“I avoid alcohol for 48 hours pre-flight and of course during the flight. I never wear makeup on a plane and try to avoid salty plane food by taking my own healthy snacks. Sleep is also super important in maintaining a great complexion, so take a good quality sleep mask. I love SLIP silk masks along with a good set of earplugs and a humidifying mask.”
What are your top three tips women can use if they fly a lot for work?
“If you travel frequently for work, I'd recommend building your regime around a formula of pre, mid and post-flight skin salves.
Pre-flight skin care can be something as simple as a thorough exfoliation using a lactic acid-based cleanser or enzyme mask the day before.
Mid-flight would include occlusive creams, lipid dense masks or sheet masks soaked in vitamins and antioxidants to draw upon for protection and nourishment while in the air.
Then, post flight the focus would be on rehydration, brightening and scavenging accumulated toxins with a good active anti-oxidant serum - Ferulic Acid, Vitamin B, Niacinamide and Vitamin C are among some of my favourites.”
Do you have many clients coming to you post-flying for procedures or treatments to reverse the effects of long-haul travel?
“I and so many of my clients travel weekly for work and we all feel the depleting effects of this on the skin, both immediately and cumulatively over time.
Gentle peels and microdermabrasion are wonderful treatment options for addressing any travel-induced congestion, dryness and devitalisation and assisting in helping the complexion feel a little more refined. Light therapy is the most popular treatment to minimise jet lag and boost hydration and glow.”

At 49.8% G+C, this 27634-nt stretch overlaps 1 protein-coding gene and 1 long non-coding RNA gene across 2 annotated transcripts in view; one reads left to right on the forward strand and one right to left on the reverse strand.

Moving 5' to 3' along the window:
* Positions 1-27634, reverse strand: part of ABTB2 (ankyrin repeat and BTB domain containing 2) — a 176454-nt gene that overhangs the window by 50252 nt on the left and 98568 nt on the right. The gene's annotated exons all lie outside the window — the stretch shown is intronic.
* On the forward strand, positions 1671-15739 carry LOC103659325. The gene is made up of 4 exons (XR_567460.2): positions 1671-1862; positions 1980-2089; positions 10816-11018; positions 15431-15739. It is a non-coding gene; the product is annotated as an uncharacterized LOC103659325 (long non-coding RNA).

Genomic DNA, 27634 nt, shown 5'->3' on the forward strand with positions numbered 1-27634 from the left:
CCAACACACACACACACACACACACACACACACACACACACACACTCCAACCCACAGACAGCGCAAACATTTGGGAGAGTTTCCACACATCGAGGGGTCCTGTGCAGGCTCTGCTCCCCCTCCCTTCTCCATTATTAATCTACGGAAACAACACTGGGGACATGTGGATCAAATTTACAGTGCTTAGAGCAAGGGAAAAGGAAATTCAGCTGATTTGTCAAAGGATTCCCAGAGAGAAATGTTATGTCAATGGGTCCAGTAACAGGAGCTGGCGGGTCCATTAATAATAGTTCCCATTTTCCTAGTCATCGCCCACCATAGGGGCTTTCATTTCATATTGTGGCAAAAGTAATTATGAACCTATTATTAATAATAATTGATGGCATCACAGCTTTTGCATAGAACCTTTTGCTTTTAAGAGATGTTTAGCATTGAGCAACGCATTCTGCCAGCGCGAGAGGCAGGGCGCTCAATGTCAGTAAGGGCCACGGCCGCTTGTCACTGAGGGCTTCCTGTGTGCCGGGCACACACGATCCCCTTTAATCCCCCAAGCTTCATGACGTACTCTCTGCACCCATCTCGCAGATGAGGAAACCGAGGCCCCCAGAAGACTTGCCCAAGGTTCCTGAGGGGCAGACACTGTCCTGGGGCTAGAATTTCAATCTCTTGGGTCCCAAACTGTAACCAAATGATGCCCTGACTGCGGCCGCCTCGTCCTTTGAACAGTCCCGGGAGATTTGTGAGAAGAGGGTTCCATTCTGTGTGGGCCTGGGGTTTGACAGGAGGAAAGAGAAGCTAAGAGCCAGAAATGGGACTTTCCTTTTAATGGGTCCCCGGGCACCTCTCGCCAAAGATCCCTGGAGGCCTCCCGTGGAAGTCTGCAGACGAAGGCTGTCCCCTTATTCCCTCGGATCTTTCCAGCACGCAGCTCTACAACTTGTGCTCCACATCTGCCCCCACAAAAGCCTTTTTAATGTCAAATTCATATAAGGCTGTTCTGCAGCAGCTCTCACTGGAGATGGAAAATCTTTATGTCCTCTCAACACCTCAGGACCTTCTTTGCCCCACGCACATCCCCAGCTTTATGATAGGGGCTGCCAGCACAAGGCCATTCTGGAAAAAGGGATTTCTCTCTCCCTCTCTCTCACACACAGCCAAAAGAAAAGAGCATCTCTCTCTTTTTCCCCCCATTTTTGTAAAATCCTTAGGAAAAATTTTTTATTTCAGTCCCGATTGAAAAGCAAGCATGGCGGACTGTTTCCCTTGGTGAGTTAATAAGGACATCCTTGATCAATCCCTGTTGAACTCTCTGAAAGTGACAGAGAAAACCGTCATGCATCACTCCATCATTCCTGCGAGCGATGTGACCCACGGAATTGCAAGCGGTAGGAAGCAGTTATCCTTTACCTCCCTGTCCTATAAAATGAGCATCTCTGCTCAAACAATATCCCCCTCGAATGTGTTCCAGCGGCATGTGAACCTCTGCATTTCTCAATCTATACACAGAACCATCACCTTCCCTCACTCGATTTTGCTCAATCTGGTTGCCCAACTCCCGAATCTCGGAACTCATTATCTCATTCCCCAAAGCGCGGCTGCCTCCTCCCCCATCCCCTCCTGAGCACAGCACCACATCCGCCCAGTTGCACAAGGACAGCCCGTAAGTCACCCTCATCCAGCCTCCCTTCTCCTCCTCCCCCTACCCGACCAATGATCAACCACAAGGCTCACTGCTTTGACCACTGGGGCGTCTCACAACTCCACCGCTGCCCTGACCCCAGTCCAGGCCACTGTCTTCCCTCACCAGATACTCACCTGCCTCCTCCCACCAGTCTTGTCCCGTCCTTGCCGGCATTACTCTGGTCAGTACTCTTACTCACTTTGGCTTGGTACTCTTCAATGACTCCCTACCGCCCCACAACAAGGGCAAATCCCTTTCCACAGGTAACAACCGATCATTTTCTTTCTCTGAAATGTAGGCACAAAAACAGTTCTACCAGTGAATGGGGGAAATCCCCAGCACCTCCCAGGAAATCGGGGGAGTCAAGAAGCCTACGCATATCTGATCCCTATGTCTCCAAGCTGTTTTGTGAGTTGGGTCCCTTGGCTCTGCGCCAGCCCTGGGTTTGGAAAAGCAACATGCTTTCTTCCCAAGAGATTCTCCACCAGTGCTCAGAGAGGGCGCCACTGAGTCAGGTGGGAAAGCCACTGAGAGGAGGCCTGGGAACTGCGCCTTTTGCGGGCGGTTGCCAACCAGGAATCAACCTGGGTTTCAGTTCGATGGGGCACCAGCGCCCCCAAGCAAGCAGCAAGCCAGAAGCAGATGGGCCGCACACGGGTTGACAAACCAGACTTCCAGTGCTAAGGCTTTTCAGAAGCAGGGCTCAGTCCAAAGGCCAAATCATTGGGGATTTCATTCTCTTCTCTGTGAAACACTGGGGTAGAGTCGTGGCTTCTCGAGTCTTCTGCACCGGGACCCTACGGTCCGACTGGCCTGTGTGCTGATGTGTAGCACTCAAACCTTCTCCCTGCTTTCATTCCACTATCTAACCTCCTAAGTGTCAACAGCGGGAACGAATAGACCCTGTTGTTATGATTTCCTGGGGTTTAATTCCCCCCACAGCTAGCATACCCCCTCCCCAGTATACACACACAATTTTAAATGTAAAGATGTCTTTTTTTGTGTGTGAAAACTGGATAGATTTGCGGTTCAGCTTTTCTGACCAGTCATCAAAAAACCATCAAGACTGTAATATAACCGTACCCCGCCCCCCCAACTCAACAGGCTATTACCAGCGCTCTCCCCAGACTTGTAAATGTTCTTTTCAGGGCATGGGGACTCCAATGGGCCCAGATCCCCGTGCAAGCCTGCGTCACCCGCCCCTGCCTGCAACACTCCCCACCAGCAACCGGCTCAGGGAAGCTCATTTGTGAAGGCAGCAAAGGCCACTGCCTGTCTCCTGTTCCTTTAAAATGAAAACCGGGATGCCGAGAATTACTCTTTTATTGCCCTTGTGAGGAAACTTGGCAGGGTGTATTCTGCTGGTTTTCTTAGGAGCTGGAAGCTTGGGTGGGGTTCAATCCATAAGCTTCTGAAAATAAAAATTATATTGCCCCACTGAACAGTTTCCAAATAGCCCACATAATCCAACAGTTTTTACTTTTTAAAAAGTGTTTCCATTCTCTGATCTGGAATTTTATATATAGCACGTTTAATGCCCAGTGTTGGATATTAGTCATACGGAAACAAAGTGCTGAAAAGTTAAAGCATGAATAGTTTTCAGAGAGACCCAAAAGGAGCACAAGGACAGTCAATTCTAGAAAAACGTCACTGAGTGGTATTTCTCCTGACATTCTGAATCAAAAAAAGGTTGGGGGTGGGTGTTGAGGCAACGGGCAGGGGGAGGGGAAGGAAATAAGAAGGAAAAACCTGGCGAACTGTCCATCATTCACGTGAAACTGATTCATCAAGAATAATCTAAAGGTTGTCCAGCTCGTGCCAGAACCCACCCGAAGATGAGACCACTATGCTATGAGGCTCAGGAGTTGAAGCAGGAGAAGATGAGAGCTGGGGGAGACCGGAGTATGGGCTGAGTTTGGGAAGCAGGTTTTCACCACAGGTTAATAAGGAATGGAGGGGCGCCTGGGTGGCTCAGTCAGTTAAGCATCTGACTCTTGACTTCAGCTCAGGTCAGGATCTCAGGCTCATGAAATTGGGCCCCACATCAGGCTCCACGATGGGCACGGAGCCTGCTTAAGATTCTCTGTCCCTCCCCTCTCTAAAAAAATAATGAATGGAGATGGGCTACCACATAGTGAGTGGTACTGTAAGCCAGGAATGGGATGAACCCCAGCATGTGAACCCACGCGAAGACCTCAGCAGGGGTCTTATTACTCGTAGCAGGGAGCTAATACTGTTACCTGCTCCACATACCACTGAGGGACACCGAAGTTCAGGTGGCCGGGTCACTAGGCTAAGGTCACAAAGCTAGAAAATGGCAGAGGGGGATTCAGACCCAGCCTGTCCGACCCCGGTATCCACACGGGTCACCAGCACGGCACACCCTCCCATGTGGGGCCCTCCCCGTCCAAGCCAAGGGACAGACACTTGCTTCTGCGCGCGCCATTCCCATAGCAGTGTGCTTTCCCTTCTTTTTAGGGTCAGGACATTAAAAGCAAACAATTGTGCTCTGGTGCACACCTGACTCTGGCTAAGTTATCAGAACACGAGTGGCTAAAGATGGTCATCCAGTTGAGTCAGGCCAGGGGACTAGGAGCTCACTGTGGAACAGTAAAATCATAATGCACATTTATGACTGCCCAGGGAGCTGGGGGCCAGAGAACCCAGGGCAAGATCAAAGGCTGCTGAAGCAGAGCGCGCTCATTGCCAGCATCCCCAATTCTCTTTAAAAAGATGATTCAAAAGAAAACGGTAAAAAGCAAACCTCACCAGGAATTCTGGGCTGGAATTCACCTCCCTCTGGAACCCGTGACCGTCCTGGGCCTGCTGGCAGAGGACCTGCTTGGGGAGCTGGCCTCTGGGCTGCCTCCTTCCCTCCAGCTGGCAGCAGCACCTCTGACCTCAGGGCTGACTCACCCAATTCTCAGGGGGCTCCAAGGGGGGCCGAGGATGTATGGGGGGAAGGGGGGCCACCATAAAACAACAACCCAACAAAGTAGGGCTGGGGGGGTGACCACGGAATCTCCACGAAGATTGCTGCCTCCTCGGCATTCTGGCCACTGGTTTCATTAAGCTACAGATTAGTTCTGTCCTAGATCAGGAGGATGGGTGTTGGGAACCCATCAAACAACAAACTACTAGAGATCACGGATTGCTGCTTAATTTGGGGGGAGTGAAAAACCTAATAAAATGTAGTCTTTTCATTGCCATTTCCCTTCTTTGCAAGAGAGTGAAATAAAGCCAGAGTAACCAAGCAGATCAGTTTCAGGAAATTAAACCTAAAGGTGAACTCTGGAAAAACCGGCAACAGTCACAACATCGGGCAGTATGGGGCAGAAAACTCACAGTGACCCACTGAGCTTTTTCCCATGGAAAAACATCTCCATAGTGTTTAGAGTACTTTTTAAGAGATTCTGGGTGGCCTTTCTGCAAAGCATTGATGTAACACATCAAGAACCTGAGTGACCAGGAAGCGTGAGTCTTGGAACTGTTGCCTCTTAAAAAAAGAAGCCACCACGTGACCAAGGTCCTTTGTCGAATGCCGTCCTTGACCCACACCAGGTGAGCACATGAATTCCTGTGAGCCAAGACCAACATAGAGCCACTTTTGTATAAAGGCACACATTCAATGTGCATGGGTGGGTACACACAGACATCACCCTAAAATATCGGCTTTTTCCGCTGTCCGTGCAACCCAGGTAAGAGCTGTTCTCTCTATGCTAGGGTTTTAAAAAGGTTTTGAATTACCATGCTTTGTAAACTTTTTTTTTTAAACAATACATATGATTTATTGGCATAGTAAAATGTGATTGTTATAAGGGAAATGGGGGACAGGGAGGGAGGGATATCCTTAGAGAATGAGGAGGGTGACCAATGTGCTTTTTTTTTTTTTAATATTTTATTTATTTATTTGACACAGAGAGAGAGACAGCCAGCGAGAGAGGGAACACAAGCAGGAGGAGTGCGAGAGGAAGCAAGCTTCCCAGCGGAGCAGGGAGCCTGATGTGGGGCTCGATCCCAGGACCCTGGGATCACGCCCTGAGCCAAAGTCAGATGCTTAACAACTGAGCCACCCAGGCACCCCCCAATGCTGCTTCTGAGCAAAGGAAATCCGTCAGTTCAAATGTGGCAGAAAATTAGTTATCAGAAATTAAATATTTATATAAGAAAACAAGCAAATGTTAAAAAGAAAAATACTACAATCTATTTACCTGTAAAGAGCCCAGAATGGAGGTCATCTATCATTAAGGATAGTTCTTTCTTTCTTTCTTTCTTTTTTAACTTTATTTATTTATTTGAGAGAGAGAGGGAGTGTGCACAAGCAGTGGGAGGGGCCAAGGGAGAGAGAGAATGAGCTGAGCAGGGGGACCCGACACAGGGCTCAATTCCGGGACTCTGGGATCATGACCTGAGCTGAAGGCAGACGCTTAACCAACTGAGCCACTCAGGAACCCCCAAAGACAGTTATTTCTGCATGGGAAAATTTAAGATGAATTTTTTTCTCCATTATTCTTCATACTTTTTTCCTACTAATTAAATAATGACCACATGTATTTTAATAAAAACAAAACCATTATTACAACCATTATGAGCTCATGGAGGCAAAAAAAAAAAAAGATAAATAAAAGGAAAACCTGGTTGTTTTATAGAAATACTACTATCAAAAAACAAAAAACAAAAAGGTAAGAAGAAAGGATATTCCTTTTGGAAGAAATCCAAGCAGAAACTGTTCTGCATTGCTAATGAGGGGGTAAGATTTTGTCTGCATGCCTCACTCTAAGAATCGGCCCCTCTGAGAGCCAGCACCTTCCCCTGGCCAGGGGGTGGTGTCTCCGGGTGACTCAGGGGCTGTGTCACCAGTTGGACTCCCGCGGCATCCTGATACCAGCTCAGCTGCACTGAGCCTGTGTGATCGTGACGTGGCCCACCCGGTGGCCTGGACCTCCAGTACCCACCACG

Perhaps your skin is winning the mid-flight battle, but your stomach is on the losing side? Don’t worry, it’s not just you – we all fill up with gas when flying.
Being in the air does all kinds of things to our digestion, including constipation, an inability to taste food and fatigue from trying to digest our meals. While most airlines dose their food with extra salt, the pressurised air makes it harder for our taste buds to actually taste anything.
So here we are, dehydrated and eating overly-processed food that’s doused with extra salt and spices. No wonder we feel bloated!
Flight Attendants' Association of Australia representative, Rebecca Maclean, has been in the flying business for nearly two decades and understands the extreme effects air-flight can have on our tummies.
Why is it that our stomachs fill up with gas while we’re flying and what can we do to help ourselves out?
“It’s extremely common to feel bloated and constipated – even for those who try their best to minimise the impact. Due to the difference in pressure between outside and inside the plane, gas gets trapped in body cavities, not just the stomach. You can try to assist your body by hydrating and eating less gassy foods.
Cabin crew will often drink herbal tea, like peppermint which is a known stomach soother, and ensure they drink plenty of water. Crew also like to limit carbohydrates and gassy vegetables, like brussel sprouts. The best thing to do is eat light and fresh food, which can minimise bloating.”
Are there any specific procedures or activities people can do following a long-haul flight to reduce bloating?
“Sleep first, then try some light exercise. I’ve been told it can be dangerous on your body if you attempt to exercise straight after a long-haul flight, due to the viscosity of your blood so getting a good sleep prior to exercise is my preferred method.”